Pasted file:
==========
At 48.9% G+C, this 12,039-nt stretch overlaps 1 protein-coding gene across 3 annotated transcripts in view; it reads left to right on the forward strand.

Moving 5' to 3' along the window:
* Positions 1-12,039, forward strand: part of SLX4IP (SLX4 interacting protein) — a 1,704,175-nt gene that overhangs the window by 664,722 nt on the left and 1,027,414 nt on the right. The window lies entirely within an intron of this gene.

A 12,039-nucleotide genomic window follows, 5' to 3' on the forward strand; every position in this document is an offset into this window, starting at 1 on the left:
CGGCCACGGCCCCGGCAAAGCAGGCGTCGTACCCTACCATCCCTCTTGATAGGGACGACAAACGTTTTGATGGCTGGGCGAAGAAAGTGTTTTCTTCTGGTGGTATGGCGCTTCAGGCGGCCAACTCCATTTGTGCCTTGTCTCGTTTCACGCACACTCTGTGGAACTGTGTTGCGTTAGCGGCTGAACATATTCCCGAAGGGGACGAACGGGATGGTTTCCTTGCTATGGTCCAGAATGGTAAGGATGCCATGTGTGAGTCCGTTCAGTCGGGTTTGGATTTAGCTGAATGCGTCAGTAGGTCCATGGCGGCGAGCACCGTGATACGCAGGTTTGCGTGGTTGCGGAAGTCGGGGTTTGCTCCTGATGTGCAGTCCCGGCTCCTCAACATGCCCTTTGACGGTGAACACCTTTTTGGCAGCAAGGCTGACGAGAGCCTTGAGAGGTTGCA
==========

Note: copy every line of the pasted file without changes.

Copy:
At 48.9% G+C, this 12,039-nt stretch overlaps 1 protein-coding gene across 3 annotated transcripts in view; it reads left to right on the forward strand.

Moving 5' to 3' along the window:
* Positions 1-12,039, forward strand: part of SLX4IP (SLX4 interacting protein) — a 1,704,175-nt gene that overhangs the window by 664,722 nt on the left and 1,027,414 nt on the right. The window lies entirely within an intron of this gene.

A 12,039-nucleotide genomic window follows, 5' to 3' on the forward strand; every position in this document is an offset into this window, starting at 1 on the left:
CGGCCACGGCCCCGGCAAAGCAGGCGTCGTACCCTACCATCCCTCTTGATAGGGACGACAAACGTTTTGATGGCTGGGCGAAGAAAGTGTTTTCTTCTGGTGGTATGGCGCTTCAGGCGGCCAACTCCATTTGTGCCTTGTCTCGTTTCACGCACACTCTGTGGAACTGTGTTGCGTTAGCGGCTGAACATATTCCCGAAGGGGACGAACGGGATGGTTTCCTTGCTATGGTCCAGAATGGTAAGGATGCCATGTGTGAGTCCGTTCAGTCGGGTTTGGATTTAGCTGAATGCGTCAGTAGGTCCATGGCGGCGAGCACCGTGATACGCAGGTTTGCGTGGTTGCGGAAGTCGGGGTTTGCTCCTGATGTGCAGTCCCGGCTCCTCAACATGCCCTTTGACGGTGAACACCTTTTTGGCAGCAAGGCTGACGAGAGCCTTGAGAGGTTGCA